My Favorite Spot


What's your favorite spot on the Refuge? Nature Center Manager Rob Denkhaus shares the special place that resonates with him.
Rock and tree next to the side of a road
The tree and boulder reside in close proximity to the road and overlook the bottomlands to the north. Photo by FWNC&R Staff.

Over the years, I have been asked, “What’s your favorite spot on the Refuge?” Most of the time, I admittedly put little thought into my response and simply go with an easy and expected answer such as “the Boardwalk,” “Lone Point,” or “Cross Timbers Trail,” depending on who is asking. Obviously, there is no such thing as a wrong answer since a) it’s my opinion and b) every spot on the Refuge is worthy of being a favorite for one reason or another.

After 25 years at the Fort Worth Nature Center & Refuge, I find myself pondering a more thoughtful response to such an easy question. When I close my eyes and think of the Refuge, so many iconic locations come to mind, but one specific vision repeatedly pushes its way to the forefront. It isn’t a vision of any of our prairies in full bloom or the marsh replete with wintering waterfowl. It is a vision of a single tree and a boulder, a scene that I noted when I first arrived at the Nature Center a quarter century ago.

Most frequent visitors would recognize the rounded boulder that lies just off the roadside along Shoreline Drive. Erosion over eons created its relative spherical shape, which is unlike any other large rock on the property. I see this rock almost every day, oftentimes several times within a day, and each observation confirms for me the permanence of the Refuge. Seeing it today is a connection to the staff who preceded me and those who will follow. This rock connects us to the indigenous peoples of this area as well as to the European explorers, early settlers, Civilian Conservation Corps workers, and every other individual or group that has passed this way over time.

Large boulder in the middle of a green forest
The boulder, viewed from the north, illustrates the effects of eons of erosive forces. Photo by FWNC&R Staff.

Sitting on that sandstone orb a mere ten feet off the edge of the road also encourages one to conjure images of Sisyphus pushing that rock up the adjacent hillside, an apt allegory for many of the Sisyphean tasks required in managing and maintaining the Refuge.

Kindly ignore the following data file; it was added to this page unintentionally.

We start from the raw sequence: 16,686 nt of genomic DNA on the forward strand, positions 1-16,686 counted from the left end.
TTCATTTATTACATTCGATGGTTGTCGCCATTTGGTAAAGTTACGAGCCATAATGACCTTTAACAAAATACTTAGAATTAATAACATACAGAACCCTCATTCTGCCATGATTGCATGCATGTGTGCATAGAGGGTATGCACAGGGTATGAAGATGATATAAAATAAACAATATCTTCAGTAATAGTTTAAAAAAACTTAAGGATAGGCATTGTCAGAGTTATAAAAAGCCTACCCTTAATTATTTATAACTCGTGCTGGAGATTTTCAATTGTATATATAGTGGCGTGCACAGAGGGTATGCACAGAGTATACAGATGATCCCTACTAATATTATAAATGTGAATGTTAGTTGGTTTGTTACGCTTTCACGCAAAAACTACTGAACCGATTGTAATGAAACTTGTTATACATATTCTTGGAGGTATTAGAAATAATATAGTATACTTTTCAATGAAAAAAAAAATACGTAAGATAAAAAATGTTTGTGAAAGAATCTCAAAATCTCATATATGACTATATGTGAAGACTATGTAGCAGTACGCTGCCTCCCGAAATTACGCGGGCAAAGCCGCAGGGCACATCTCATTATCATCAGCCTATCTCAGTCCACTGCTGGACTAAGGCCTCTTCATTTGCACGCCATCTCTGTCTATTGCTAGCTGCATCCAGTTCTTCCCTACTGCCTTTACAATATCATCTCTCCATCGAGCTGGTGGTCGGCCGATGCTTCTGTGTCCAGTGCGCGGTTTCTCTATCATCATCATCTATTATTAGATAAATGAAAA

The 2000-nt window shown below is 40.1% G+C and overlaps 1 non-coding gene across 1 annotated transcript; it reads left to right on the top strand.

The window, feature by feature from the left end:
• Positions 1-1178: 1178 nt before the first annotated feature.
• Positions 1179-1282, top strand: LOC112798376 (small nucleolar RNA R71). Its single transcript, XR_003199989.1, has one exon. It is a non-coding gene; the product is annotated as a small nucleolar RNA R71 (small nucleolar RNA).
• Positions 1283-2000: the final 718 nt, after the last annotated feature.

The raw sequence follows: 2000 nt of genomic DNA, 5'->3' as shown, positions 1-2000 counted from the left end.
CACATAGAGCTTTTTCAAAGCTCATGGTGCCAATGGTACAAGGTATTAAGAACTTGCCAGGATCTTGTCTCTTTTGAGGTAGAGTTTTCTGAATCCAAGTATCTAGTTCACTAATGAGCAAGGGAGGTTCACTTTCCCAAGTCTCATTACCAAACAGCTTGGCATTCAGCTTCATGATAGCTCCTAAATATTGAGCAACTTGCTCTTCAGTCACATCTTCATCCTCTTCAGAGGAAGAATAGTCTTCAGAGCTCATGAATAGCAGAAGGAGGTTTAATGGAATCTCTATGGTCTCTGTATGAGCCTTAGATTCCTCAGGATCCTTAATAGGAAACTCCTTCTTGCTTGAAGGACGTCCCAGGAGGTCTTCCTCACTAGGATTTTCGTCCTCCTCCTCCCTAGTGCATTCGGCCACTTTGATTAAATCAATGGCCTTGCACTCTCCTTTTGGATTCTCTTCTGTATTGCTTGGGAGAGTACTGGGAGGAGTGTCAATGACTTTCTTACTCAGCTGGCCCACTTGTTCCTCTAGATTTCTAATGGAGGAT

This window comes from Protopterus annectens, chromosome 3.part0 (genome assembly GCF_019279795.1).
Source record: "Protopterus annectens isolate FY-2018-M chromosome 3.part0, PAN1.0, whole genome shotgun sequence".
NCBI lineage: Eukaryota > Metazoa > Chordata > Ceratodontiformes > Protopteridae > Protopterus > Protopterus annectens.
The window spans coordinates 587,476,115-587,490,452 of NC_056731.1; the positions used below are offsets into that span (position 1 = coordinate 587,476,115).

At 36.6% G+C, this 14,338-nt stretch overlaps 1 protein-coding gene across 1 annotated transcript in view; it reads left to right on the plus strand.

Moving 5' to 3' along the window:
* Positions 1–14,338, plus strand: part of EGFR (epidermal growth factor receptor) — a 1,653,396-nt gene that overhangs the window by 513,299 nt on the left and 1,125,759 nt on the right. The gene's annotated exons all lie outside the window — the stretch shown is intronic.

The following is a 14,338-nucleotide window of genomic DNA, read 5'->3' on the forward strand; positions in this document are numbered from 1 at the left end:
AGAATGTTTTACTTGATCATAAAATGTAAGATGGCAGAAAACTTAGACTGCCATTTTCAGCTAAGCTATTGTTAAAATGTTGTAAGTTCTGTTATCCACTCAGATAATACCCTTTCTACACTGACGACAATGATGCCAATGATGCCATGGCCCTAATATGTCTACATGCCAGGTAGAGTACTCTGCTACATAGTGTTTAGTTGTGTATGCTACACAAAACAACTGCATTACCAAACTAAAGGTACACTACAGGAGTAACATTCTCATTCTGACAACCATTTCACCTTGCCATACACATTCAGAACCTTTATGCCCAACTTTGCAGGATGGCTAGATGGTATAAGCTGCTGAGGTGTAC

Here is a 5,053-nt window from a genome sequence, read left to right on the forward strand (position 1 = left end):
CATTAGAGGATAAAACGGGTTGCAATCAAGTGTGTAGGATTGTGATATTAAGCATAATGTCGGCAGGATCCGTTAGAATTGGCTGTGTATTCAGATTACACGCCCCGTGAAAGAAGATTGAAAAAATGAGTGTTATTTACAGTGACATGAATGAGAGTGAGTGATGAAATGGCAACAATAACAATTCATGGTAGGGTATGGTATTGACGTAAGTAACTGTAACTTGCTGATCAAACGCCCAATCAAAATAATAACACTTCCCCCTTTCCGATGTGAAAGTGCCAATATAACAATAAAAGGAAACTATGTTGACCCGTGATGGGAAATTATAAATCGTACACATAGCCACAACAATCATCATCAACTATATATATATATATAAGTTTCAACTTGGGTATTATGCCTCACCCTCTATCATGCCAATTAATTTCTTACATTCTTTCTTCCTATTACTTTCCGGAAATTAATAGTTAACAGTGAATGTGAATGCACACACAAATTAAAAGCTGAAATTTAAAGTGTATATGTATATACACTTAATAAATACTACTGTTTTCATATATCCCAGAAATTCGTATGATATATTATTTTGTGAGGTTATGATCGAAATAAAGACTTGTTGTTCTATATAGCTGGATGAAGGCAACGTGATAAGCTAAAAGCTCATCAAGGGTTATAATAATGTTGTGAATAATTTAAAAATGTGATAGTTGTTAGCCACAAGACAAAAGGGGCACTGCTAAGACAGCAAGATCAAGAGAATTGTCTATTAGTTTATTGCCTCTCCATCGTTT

Adjacent to the sandstone boulder and abutting the road edge is a large bur oak that measures about 28 inches in diameter. The tree has been there for more than a hundred years, providing shade to the rock and the neighboring road as well as untold numbers of weary travelers. The tree is just one of many bur oaks in that particular patch of bottomland woods and, if not for a single branch, would appear beautiful but rather nondescript.

It is that branch stretching well over 30 feet that makes this particular tree stand out in my mind. The branch, at least a foot in diameter and fifteen feet in the air, reaches down and across Shoreline Drive to the east, beckoning those driving or hiking west along the road. The branch lies almost horizontal, almost parallel to the road surface. Nature is not known for its horizontal lines, and that is what has always caught my eye as I approached this tree.

Large green tree branches spreading over a roadway
Approaching from the east on Shoreline Drive, the horizontal branch beckons. Photo by FWNC&R Staff.

While no tree can rival a rock for exhibiting permanence, this tree is a model of resilience as it has withstood the impacts of more than a century of weather as well as human disturbances, including road building and maintenance. But like all living things, the tree — and this branch, in particular — are beginning to show signs of age.

The terminal easternmost end of the branch is all but dead, slowly drying, and, as is the nature of oaks, becoming harder and harder. Someday, the branch will have to be removed for safety reasons, but in the meantime, the tree is struggling to save the branch. Dozens of sprigs of new growth sprout from the branch close to the trunk. The sprigs all extend upward toward the sun in an attempt to maintain the vitality of the branch.

The branch will eventually lose its battle, die, and be removed. The tree will follow. But nearby, the tree’s progeny are waiting for the opportunity to take its place to provide shade for the rock and passersby. I only hope that one of them will have a strangely horizontal branch that catches one’s wandering eye.

Is it odd that a favorite place be located immediately adjacent to the road? No. Favorite places just have to have connections and be memorable to the beholder.

Look for the rock and the branch on your next visit. Take a stroll down Shoreline Drive to visit them and imagine your own connections.

By Rob Denkhaus, Manager, Fort Worth Nature Center & Refuge

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